"The connection between milkweed and monarch has become widely known recently. Many people are now aware that although adult Monarch butterflies can nectar on any number of flowers, their offspring, emerging as caterpillars, must eat the leaves of milkweed and only milkweed to reach the next stage of growth and undergo the miraculous metamorphosis that allows an adult Monarch butterfly to come into existence.

 What has all this got to do with us? Quite simply, it gives us an opportunity to be a part of a solution.

 The 3-D film, Flight of the Butterflies, released this year, does a beautiful job of explaining the Monarch’s life cycle, its migration path, and the story of how scientists discovered the secrets behind Monarch migration. Towards the end of the film, a third-generation Monarch is heading south and looking desperately for a place to lay her egg. She must find a milkweed plant or the next generation will be born into starvation. As she flies over acres of fields of chemically-treated corn she finds no milkweed to land upon, and begins to sink down to the ground, her life nearly over, her mission incomplete. But suddenly, on the horizon, a sub division of houses appears. At this point, I must admit to a sentimental collapse….could it be? Was there going to be milkweed in one of those backyards? YES! There it was, one of those yards stood out from the sterile boxes of evergreen yews that surrounded it. In that sweet flowery haven, the butterfly landed on a milkweed, and I cried.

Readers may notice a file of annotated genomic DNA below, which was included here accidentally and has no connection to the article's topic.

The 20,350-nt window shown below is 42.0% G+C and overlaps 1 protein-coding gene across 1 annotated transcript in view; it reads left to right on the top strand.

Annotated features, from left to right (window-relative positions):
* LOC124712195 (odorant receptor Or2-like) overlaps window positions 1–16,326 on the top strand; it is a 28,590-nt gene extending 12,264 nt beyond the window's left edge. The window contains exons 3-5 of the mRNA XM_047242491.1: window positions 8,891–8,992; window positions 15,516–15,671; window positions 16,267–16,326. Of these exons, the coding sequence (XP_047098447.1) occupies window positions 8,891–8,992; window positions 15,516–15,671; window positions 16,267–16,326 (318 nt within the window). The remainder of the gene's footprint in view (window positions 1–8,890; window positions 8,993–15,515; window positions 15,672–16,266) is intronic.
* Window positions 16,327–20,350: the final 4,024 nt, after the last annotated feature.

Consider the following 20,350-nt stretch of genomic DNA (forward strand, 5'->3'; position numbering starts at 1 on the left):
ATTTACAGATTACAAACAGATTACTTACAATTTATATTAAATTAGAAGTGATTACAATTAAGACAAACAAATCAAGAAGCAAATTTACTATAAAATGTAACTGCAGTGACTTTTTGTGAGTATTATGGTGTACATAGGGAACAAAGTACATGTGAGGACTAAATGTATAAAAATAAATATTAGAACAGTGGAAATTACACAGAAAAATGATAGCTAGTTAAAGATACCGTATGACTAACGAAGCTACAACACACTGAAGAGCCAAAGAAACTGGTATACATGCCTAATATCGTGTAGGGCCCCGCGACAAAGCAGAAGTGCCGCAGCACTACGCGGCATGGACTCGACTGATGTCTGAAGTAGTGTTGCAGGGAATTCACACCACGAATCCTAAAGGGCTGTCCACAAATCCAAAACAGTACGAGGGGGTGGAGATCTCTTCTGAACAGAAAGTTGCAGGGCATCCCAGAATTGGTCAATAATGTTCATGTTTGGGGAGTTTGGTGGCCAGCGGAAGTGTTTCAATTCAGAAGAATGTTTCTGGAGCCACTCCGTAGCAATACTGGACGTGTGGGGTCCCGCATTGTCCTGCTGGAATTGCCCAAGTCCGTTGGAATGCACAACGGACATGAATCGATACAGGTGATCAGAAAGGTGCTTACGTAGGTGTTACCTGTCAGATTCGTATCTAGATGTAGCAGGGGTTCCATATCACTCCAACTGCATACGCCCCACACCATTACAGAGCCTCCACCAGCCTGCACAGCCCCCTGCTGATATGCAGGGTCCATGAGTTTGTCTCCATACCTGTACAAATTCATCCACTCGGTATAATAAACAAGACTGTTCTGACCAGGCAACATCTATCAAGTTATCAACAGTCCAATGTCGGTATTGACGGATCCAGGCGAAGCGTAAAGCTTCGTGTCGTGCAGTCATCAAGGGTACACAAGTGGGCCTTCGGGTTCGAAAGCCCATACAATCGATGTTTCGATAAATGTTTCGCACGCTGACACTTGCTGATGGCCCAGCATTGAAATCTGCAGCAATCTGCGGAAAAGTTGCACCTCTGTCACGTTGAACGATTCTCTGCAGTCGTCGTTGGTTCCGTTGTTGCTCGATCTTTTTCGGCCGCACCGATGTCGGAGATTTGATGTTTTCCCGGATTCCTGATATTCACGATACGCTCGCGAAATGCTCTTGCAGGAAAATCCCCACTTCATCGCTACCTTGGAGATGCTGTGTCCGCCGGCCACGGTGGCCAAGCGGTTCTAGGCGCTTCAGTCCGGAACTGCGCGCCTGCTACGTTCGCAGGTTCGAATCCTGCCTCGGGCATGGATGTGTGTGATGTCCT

That’s reasonable, right? I have spent the past 13 years preaching this message to everyone who will stand still long enough to hear it, not to mention those who were within earshot and simply couldn’t get away: Native plants make a difference. And there I was in the Smithsonian museum, my mission being validated by the best science, the most creative artists, and the most passionate, forward-thinking people there are. I’m practically crying just remembering it!

 Getting back to the subject. The butterfly laid her eggs, ensuring the next generation would make it to Mexico and carry the cycle forward. Which also gets us back to the current situation with milkweed. We can make a difference, we must make a difference. There are so many things we either have no power to change, or very little power to change; but if enough people choose native plants in their yards and their community spaces, we can provide enough biodiversity to preserve many things which are currently endangered, including Monarch butterflies."

Written by Suzanne Dingwell. Taken from:


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